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The Battalion

The Student News Site of Texas A&M University - College Station

The Battalion

The Student News Site of Texas A&M University - College Station

The Battalion

Sophomore LHP Shane Sdao (38) reacts after a strikeout during Texas A&Ms game against Texas at Disch-Falk Field on Tuesday, March 5, 2024. (CJ Smith/The Battalion)
A Sunday salvage
May 12, 2024
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The Northgate district right adjacent to the Texas A&M campus houses a street of bars and other restaurants.  
Programs look to combat drunk driving
Alexia Serrata, JOUR 203 contributor • May 10, 2024
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Junior Mary Stoiana reacts during Texas A&M’s match against Oklahoma at the NCAA Women’s Tennis Regional at Mitchell Tennis Center on Sunday, May 5, 2024. (CJ Smith/The Battalion)
No. 13 A&M upsets No. 5 Virginia in dominant fashion, 4-1
Roman Arteaga, Sports Writer • May 17, 2024

No. 13 Texas A&M women’s tennis met Virginia in the quarterfinal of the NCAA Tournament on Friday, May 17 at the Greenwood Tennis Center...

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Beekeeper Shelby Dittman scoops bees back into their hive during a visit on Friday, April 5, 2024. (Kyle Heise/The Battalion)
Bee-hind the scenes
Shalina Sabih, Sports Writer • May 1, 2024

The speakers turn on. Static clicks. And a voice reads “Your starting lineup for the Texas A&M Aggies is …” Spectators hear that...

Kennedy White, 19, sits for a portrait in the sweats she wore the night of her alleged assault inside the Y.M.C.A building that holds Texas A&M’s Title IX offices in College Station, Texas on Feb. 16, 2024 (Ishika Samant/The Battalion).
'I was terrified'
April 25, 2024
Scenes from 74
Scenes from '74
April 25, 2024
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Farewell from the graduating Battalion staff of 2024
Farewell from the graduating Battalion staff of 2024
The Battalion May 4, 2024

Interest in Middle Eastern oil decreasing

The recently climbing gas prices may only be foreshadowing the extreme stress a possible war with Iraq could put on the economy, and, in particular, oil prices. Right now the rise in gas prices is attributed to war panic, and a strike by oil producers in Venezuela, the world’s fifth leading exporter of oil. However, should conflict become intense in Iraq and the surrounding region, it would most likely restrain oil shipments, a problem since almost a fourth of oil imported to the United States in 2001 originated from the Middle East, according to the Energy Information Administration’s Web site.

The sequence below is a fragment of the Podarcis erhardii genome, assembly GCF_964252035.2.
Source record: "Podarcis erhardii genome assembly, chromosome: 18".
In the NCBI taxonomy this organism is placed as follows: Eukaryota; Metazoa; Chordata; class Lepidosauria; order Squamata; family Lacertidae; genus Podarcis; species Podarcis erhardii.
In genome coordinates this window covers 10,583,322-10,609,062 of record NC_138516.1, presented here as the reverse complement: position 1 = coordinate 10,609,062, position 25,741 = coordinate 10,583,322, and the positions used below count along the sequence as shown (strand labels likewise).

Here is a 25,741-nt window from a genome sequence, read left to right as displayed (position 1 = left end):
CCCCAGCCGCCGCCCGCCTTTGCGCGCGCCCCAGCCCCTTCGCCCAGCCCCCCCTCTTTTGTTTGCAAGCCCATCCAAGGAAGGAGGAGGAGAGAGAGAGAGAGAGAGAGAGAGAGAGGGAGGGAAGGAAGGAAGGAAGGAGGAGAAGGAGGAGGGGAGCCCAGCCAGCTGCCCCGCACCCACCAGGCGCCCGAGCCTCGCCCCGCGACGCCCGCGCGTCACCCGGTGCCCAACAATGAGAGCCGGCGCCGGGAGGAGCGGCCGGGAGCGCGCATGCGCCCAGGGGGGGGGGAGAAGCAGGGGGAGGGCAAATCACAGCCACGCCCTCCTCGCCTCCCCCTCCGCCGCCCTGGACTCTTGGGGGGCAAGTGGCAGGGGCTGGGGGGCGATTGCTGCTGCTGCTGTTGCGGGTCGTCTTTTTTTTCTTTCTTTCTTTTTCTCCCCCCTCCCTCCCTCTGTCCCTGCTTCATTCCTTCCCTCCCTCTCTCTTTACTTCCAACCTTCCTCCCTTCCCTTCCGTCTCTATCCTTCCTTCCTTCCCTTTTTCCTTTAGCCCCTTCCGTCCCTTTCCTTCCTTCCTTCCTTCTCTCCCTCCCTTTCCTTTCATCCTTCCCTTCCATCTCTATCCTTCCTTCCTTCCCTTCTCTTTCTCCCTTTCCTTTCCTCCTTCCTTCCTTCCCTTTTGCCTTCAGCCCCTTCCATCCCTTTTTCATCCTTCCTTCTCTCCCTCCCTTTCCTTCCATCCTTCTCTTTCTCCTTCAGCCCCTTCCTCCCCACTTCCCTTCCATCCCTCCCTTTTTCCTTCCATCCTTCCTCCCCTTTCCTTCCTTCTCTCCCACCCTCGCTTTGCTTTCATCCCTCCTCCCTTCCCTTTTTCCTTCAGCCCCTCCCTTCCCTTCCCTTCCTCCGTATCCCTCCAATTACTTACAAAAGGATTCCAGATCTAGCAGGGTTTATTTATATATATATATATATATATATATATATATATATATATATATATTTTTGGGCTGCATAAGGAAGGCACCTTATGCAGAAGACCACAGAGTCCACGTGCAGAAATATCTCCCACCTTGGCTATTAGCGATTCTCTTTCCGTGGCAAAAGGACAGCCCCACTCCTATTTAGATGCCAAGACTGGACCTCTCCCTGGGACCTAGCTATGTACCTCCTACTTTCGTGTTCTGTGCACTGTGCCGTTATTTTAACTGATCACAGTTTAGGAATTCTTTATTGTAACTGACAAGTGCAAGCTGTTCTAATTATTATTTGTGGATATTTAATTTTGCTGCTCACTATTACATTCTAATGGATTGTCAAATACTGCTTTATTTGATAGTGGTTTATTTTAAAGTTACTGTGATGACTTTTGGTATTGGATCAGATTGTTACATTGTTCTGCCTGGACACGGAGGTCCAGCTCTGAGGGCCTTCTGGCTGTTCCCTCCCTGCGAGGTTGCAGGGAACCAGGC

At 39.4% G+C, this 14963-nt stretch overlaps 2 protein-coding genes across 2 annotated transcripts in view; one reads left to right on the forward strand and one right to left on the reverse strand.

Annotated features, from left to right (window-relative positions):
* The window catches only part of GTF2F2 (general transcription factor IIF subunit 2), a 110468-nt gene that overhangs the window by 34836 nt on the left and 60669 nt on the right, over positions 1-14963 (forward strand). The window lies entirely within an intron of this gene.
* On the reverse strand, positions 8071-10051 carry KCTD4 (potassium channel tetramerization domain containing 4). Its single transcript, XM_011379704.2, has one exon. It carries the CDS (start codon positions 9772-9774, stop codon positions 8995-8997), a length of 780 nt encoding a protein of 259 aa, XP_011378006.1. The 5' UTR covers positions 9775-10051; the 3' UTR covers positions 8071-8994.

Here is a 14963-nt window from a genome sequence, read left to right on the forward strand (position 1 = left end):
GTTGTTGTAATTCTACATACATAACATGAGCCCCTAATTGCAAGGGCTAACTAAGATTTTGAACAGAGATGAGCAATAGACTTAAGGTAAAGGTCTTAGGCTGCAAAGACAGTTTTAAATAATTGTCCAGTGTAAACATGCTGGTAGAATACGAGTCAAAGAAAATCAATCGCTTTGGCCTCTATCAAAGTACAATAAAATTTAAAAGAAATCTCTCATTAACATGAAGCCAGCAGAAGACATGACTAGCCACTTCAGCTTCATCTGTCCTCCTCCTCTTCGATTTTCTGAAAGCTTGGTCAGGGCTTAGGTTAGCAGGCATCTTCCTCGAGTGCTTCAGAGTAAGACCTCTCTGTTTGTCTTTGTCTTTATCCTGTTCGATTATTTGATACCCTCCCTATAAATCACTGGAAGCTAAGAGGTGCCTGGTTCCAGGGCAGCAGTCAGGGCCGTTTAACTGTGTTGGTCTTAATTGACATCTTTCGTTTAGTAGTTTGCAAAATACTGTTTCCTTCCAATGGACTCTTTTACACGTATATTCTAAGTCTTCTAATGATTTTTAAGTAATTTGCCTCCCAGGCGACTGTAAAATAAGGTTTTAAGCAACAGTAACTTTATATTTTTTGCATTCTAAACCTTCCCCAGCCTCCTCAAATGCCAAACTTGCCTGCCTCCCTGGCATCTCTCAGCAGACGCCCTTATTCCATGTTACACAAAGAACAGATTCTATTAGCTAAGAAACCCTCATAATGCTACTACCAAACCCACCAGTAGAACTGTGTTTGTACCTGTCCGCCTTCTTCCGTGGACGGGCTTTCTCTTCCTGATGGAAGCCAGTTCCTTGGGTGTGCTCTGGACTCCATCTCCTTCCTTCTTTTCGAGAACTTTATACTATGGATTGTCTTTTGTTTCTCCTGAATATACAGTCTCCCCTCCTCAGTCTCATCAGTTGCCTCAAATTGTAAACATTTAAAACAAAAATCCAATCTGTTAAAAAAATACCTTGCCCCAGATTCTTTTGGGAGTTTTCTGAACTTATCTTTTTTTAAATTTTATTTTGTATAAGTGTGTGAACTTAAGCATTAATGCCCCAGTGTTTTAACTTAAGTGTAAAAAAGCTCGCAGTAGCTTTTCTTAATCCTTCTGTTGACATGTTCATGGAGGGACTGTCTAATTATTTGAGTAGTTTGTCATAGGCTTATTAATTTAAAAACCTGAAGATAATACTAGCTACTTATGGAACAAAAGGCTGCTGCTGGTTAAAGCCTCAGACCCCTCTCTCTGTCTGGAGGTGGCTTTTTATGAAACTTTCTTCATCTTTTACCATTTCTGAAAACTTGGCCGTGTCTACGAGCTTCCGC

Despite the obvious pressure on Iraq and the surrounding Persian Gulf region due to a possible war, the United States continues to import the majority of its oil from such sources. What is needed is not peaceful relations with neighboring countries, cooperation with Iraqi oil companies, or a decrease in United States oil consumption, although that wouldn’t hurt. The United States needs to dramatically decrease its invested interest in Middle Eastern nations’ oil supplies and focus on alternative oil sources. Russia, which is the world’s second largest oil producer, only delivers a small fraction of its oil to the United States. The reason behind this is certainly not a lack of demand, but complications transporting oil to the United States from Russia, according to the Energy Information Administration’s Web site.
By supporting the Russian oil effort, Americans will not only be lowering the prices they are paying for gas, but they will be refusing to support the economies of countries who are our enemies.
As of now, Russia utilizes a number of long distance pipes to transport oil from Russia to various countries in Western Europe. The problem is that Russia has no straightforward way to ship oil to the United States. However, a deepwater oil terminal at Murmansk has been suggested that would enable Russian oil to reach the United States. The mere suggestion, however, will not get oil to the United States or lower our prices, and in reality a strong effort is needed to encourage this act to actually occur. If businesses do invest in the Russian oil market, tensions due to Middle Eastern conflicts will ease.
Furthermore, if the United States did engage in a closer business relationship with Russia, it would not only benefit Americans, but Russia as well. Russia’s oil industry, which has been struggling to catch up to technological advances that occurred before the fall of the Soviet Union, has made recent strides in producing and refining oil, but there are still more advancements to be made, according to Peter Valko, associate professor of petroleum engineering.
“Russia exports more than it used to because of capital investment, and since the fall of the Soviet Union, exports have been steadily increasing. Before trade can increase with the United States, you need political stability in Russia,” Valko said.
To build this political stability, financial investments must be made in Russia, as well as other countries that are secondary oil sources for the United States. Nigeria, South America, and Mexico all have multitudes of oil reserves not being pumped to their capacity because the United State’s oil needs are already being met by the Middle East. By making plans now to invest in Russian oil as well as other global sources, the United States will protect itself from possible problems that could arise due to conflict with Iraq.

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